MSGA: Bipartisan Ocean Shipping Reform key step toward improving supply chain

The Minnesota Soybean Growers Association (MSGA) applauds U.S. Senator Amy Klobuchar, a senior member of the Senate Commerce Committee and Chairwoman of the Senate Judiciary Subcommittee on Competition Policy, Antitrust, and Consumer Rights, for introducing bipartisan legislation to update federal regulations for the global shipping industry in order to help American producers export their products to the international market. Sen. Klobuchar also introduced legislation to hold ocean carriers more accountable for anticompetitive behavior.

The past two years have highlighted significant supply chain disruptions and vulnerabilities, with reports of agricultural exports sitting at ports while ocean carriers return to Asia with empty containers. In the first nine months of 2021 alone, the U.S. dairy industry lost approximately $1.3 billion as a result of higher shipping and storage costs.

“The Minnesota Soybean Growers Association deeply appreciates the bipartisan work on the difficulties Minnesota’s soybean growers have had with container exports,” MSGA President Mike Skaug said. “Container access in Minnesota historically has been difficult and that difficulty has increased in the past years to a near impossibility. Export markets are vital to Minnesota’s specialty soybean growers. Balancing the power of shippers and guaranteeing fair access to ships is vital to the agriculture sector of Minnesota’s economy. MSGA thanks Senator Klobuchar for her work on these difficult issues.”

The Ocean Shipping Reform Act, co-led by Senator John Thune (R-SD) and cosponsored by Senators Tammy Baldwin (D-WI), John Hoeven (R-ND), Debbie Stabenow (D-MI), Roger Marshall (R-KS), Gary Peters (D-MI), Jerry Moran (R-KS), Richard Blumenthal (D-CT), Todd Young (R-IN), Mark Kelly (D-AZ), Marsha Blackburn (R-TN), Cory Booker (D-NJ) and Joni Ernst (R-IA), would address these supply chain challenges by making it harder for ocean carriers to arbitrarily turn away goods at ports that are ready to be shipped abroad. It would also give the Federal Maritime Commission (FMC), the federal agency responsible for the regulation of oceanborne transportation, greater authority to regulate harmful practices by carriers. Similar legislation was led in the House by Representatives John Garamendi (D-CA) and Dusty Johnson (R-SD) and passed the House with overwhelming bipartisan support by a vote of 364-60.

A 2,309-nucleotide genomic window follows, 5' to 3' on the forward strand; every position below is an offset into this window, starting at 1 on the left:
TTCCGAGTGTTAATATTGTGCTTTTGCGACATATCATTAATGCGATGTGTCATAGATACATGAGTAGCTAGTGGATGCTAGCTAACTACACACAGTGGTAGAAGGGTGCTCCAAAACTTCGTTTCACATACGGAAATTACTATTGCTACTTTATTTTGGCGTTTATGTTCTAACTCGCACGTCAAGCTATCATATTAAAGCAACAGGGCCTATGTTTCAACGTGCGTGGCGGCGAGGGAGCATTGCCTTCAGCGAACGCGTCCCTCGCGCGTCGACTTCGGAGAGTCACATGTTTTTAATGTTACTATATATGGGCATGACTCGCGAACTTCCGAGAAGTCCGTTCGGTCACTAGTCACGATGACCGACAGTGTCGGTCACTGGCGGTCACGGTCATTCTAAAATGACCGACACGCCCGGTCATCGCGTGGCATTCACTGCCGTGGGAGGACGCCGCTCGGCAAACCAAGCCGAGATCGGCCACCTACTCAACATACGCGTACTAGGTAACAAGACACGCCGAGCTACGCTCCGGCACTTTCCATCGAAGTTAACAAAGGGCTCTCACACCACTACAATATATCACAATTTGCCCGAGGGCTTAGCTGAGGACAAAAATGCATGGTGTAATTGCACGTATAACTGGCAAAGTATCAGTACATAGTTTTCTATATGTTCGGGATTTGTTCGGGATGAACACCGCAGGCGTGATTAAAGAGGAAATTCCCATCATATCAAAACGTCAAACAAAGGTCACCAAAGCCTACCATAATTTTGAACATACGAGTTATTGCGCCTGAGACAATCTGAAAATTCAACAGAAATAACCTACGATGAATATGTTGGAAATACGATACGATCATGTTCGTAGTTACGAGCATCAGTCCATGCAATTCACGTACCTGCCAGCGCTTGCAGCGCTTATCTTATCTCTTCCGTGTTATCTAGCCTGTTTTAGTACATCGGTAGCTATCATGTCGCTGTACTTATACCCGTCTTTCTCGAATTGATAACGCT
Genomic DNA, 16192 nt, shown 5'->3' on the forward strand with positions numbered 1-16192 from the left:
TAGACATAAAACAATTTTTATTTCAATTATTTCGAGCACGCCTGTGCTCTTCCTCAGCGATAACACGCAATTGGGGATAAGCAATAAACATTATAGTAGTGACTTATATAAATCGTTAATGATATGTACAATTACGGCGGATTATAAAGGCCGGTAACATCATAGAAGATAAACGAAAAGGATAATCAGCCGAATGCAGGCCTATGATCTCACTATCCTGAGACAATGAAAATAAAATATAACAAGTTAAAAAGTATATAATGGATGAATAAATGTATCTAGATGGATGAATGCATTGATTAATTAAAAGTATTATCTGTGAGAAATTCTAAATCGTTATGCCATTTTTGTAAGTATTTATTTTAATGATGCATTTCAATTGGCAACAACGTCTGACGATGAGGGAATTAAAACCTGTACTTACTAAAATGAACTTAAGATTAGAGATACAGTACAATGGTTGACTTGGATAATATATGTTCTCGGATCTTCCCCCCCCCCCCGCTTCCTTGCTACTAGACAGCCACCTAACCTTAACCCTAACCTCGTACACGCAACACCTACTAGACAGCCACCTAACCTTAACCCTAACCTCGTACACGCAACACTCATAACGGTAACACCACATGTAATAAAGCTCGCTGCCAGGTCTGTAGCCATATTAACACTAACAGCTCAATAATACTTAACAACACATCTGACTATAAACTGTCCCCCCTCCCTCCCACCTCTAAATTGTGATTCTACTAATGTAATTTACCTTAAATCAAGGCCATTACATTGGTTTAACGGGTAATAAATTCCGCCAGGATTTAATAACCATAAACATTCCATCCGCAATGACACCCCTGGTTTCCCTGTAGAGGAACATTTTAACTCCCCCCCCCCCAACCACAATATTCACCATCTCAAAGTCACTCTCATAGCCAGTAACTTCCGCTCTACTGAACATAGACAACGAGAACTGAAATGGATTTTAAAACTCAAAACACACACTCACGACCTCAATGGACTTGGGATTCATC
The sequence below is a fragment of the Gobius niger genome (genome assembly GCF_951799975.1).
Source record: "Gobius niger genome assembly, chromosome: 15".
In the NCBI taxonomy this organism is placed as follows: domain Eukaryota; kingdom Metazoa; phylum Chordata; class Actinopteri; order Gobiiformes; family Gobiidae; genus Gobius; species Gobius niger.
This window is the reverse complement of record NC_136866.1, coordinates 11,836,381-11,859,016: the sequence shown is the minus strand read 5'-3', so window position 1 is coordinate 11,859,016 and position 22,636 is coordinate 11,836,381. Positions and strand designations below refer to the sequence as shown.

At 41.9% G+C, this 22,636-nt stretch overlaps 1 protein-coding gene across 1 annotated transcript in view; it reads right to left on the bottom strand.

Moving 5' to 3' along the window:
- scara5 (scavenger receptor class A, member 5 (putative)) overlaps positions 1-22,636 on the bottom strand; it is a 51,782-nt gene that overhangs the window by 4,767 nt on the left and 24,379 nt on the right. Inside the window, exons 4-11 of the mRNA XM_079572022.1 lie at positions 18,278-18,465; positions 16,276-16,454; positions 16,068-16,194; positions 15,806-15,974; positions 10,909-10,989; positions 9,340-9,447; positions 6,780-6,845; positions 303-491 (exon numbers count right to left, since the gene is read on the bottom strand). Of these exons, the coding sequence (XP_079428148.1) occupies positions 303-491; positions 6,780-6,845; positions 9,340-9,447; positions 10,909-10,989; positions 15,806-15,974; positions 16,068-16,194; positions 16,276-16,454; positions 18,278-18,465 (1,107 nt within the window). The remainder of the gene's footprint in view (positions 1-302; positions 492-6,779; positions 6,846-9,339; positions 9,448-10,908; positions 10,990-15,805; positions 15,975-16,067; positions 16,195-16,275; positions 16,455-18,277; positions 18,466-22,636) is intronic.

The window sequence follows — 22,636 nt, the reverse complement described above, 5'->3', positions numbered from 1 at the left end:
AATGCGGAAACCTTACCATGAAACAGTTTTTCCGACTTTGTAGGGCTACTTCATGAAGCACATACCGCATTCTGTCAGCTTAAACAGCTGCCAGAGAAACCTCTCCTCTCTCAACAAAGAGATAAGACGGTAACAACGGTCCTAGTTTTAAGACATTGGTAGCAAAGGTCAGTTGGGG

“Congestion at ports and increased shipping costs pose unique challenges for U.S. exporters, who have seen the price of shipping containers increase four-fold in just two years. Meanwhile, ocean carriers have reported record profits,” Klobuchar said. “This legislation will help level the playing field for American exporters so they can get their goods to market in a timely manner for a fair price. As we work to improve our supply chains, I’ll keep fighting to establish trade opportunities for the U.S.”

The Ocean Shipping Reform Act would:

  • Require ocean carriers  to certify that late fees —known in maritime parlance as “detention and demurrage” charges—comply with federal regulations or face penalties;
  • Shift burden of proof regarding the reasonableness of “detention or demurrage” charges from the invoiced party to the ocean carrier;
  • Prohibit ocean carriers from unreasonably declining shipping opportunities for U.S. exports, as determined by the FMC in new required rulemaking;
  • Require ocean common carriers to report to the FMC each calendar quarter on total import/export tonnage and 20-foot equivalent units (loaded/empty) per vessel that makes port in the United States;
  • Authorize the FMC to self-initiate investigations of ocean common carrier’s business practices and apply enforcement measures, as appropriate; and
  • Establish new authority for the FMC to register shipping exchanges.

Separately, Klobuchar introduced the Ocean Shipping Competition Reform Act, cosponsored by Senator Cory Booker (D-NJ), which would allow for third parties, including shippers and ports, to get involved in legal matters brought by the FMC against ocean carriers in vessel sharing agreements (VSAs, also known as “alliances”). While alliances are intended to benefit the global shipping industry, only three alliances dominate the global shipping industry, creating an imbalance of market power.

The Ocean Shipping Competition Reform Act would:

  • Allow for third parties to participate in legal cases brought by the FMC against ocean carriers for anticompetitive harm; and
  • Let successful third parties in those legal cases receive money damages, with additional financial penalties designed to deter anticompetitive conduct. 

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